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TIPS FROM THE TRAINER: Groin strain: What it really is
Tips from the Trainer

TIPS FROM THE TRAINER: Groin strain: What it really is

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Many times throughout the school year, athletes will come in saying “I pulled my groin.” In most cases they have been running or doing some action that required the muscles in the groin area to be worked.

We are now getting into our spring sports seasons, and this has been more prevalent recently.

But why?

When you are working with a new sport or in the early season, you usually are not in the peak condition yet. You might not have warmed up properly and have muscle tightness. In early season you fatigue these muscles more quickly, and they are prone to a strain. A hard sprint or kick, a quick change of direction or slipping on the wet ground might be enough to cause a strain to the muscles in the groin area.

Typically, a groin strain is a muscle strain to either the hip flexor muscles or the hip abductor muscles. Looking at these muscles might help to understand what muscle group you have strained.

The hip flexor muscle consists of three to four muscles that work together to flex the hip or lift your leg upward. The Psoas and Iliopsoas are deep muscles that originate in the abdominal region and run to the femur, thigh bone. The Rectus Femoris originates from the very front of the hip bone and runs down the middle of your thigh, and the Sartorius originates from the hip bone also and crosses over the front of the thigh to the medial knee.

In most cases the Rectus Femoris is the hip flexor muscle that is involved with a hip flexor strain. It is superficial, and its tendon that attaches the muscle to the hip bone can be felt to touch just below the anterior hip bone.

Hip adductors bring the leg inward toward the midline of your body. These muscles also can be part of the groin area, as they originate from the pubic bone and are located in the upper, medial thigh.

To know whether you have strained the hip flexor or adductor can be determined by two things. Where the pain is and what actions cause the most pain. Hip flexor pain is in the front of the upper thigh where hip adductor pain is on the inner thigh area. Hip flexor pain will increase when lifting the leg upward, such as lifting to walk stairs. Hip adductor pain will increase when moving the leg inward, such as getting into bed and bringing your legs across the bed.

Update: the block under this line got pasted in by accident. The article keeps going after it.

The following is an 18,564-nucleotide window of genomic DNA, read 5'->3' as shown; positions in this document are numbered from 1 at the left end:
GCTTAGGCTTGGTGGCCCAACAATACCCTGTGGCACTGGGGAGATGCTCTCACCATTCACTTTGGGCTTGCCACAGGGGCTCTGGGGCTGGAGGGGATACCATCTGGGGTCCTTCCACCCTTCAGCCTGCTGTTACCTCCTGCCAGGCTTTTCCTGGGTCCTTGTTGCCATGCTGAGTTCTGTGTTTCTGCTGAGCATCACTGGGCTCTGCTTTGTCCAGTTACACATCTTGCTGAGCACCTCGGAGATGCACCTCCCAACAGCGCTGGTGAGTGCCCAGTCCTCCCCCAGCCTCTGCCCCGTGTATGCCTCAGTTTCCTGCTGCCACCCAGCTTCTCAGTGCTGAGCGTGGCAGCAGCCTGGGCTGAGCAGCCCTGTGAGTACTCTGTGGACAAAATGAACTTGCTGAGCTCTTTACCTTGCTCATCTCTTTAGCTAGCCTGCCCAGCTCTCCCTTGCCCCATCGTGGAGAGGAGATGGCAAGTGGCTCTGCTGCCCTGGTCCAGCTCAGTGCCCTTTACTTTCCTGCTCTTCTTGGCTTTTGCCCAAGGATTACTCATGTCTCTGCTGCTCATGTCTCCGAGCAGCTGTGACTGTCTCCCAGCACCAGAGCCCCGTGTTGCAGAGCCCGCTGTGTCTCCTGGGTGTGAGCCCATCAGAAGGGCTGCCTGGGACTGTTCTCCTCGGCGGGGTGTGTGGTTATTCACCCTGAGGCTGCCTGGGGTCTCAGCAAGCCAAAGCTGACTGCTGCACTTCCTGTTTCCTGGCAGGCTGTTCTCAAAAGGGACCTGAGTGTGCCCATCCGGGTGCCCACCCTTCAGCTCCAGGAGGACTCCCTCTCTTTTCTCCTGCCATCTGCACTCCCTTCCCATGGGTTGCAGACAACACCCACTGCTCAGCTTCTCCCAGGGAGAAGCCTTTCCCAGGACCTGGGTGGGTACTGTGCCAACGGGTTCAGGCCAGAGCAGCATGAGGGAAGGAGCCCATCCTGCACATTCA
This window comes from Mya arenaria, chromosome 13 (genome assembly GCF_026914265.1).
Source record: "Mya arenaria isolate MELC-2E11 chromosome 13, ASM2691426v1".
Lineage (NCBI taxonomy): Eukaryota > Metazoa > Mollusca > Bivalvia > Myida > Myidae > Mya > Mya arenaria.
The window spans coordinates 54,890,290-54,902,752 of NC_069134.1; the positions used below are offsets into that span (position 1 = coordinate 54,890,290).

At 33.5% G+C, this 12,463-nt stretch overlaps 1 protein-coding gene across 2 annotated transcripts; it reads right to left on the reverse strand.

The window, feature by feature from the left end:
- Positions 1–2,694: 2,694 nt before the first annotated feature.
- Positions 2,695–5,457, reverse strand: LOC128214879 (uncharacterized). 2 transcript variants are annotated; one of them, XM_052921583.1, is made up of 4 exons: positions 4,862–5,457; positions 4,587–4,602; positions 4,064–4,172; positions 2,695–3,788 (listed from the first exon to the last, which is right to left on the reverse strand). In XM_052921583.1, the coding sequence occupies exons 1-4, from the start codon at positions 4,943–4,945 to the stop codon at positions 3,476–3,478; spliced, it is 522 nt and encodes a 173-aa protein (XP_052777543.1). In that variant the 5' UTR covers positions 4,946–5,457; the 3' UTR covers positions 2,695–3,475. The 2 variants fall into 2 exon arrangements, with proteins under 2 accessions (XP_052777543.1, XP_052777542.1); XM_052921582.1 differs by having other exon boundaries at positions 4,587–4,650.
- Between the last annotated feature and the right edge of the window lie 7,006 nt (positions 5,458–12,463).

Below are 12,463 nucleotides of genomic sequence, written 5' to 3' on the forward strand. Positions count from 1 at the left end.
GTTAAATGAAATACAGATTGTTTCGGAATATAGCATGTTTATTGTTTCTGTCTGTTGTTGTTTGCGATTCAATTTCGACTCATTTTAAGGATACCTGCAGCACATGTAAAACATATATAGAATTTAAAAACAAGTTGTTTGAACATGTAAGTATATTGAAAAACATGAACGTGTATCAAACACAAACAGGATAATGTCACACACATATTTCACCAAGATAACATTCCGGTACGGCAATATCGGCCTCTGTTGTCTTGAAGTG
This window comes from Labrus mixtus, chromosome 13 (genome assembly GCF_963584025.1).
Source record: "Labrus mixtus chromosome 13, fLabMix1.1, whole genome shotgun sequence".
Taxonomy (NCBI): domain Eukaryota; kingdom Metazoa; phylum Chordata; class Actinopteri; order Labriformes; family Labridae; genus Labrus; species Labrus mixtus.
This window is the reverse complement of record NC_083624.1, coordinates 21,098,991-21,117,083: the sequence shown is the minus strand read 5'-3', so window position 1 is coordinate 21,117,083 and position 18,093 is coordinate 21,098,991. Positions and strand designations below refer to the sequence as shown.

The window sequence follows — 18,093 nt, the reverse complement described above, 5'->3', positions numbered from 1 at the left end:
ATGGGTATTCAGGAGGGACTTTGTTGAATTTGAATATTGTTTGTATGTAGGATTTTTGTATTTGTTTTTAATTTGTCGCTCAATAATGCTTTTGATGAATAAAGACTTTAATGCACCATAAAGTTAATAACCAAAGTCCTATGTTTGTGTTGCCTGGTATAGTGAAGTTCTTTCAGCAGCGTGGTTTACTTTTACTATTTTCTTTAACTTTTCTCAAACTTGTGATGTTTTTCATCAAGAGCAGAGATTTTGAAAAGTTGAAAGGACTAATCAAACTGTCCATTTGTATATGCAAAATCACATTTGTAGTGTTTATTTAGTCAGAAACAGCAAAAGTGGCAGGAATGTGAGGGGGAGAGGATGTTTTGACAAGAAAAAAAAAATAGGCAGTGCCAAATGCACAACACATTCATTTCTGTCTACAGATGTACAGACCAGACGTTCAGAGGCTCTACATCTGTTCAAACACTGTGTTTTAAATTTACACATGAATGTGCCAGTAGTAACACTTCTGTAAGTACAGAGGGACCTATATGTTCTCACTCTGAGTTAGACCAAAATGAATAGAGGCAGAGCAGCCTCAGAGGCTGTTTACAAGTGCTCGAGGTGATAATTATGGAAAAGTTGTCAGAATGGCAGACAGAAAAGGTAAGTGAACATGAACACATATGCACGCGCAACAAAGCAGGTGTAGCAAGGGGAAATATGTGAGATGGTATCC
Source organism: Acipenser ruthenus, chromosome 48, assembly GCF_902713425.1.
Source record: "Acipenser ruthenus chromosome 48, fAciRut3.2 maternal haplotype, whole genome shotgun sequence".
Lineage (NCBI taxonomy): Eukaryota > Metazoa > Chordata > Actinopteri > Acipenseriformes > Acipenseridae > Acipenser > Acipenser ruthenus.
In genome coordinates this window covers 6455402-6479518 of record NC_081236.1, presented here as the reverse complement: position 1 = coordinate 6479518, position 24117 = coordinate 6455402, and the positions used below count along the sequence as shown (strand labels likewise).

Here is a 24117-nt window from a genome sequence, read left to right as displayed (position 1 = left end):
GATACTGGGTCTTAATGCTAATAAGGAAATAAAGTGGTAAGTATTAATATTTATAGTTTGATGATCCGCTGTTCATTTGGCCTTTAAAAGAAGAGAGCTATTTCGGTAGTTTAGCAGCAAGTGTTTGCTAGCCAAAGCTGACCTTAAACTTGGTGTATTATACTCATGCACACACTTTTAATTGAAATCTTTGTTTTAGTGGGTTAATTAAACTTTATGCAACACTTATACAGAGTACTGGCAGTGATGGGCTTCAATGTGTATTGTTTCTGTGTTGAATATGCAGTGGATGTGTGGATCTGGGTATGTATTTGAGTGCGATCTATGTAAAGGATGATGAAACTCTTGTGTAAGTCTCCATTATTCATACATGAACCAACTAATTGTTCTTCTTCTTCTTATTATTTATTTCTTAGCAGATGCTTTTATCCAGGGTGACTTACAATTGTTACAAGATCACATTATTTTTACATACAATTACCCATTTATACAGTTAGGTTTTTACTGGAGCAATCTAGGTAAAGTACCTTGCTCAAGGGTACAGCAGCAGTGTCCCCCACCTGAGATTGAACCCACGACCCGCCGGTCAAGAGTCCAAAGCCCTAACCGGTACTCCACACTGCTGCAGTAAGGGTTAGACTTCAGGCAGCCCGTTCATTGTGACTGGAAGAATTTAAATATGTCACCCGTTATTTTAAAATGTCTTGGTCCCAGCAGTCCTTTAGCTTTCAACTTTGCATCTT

Symptoms of these strains can start with mild pain or pulling sensation in the area, cramping sensation or sharp pains, as the strain worsens swelling might be seen or even bruising.

We see many of these strains in the early season as the athletes are not yet conditioned and the muscles fatigue. These muscles are used when running, cutting and kicking. Therefore, as the practice continues and they are using these muscles over and over, they might fatigue and strain, which is small tearing to a large tear depending on the severity of the strain.

Once the muscle is strained, rest is the best treatment. Typically, a strain to these muscles will only get worse if you try to continue to play. Protecting the area with a compression wrap or brace to help reduce the motion might help. Immediately after the injury, ice can be applied to help reduce pain. Heat can be used two to three days after the initial injury.

To return to activity, we want to make sure flexibility is maintained or gained if you are very tight and inflexible. Strengthening these muscles also will help reduce the chances of reinjury. Prior to activity, stretching and a good active warmup is recommended to help reduce the stress on the muscles.

There is another injury that can occur in this area that you should be aware of. We mentioned that the Rectus Femoris and Sartorius originates from the front of the hip bone. In adolescents, if they have pain right on the tip of the hip bone, this could be an avulsion fracture. An X-ray will be needed to determine this. This occurs when the muscle pulls on the bone where it is attached and the bone pulls away at the growth plate. This injury takes slightly longer to recover from and may change the recovery process slightly.

As always, if the injury is slow to heal or is very painful, check with a health care provider for diagnosis and treatment.


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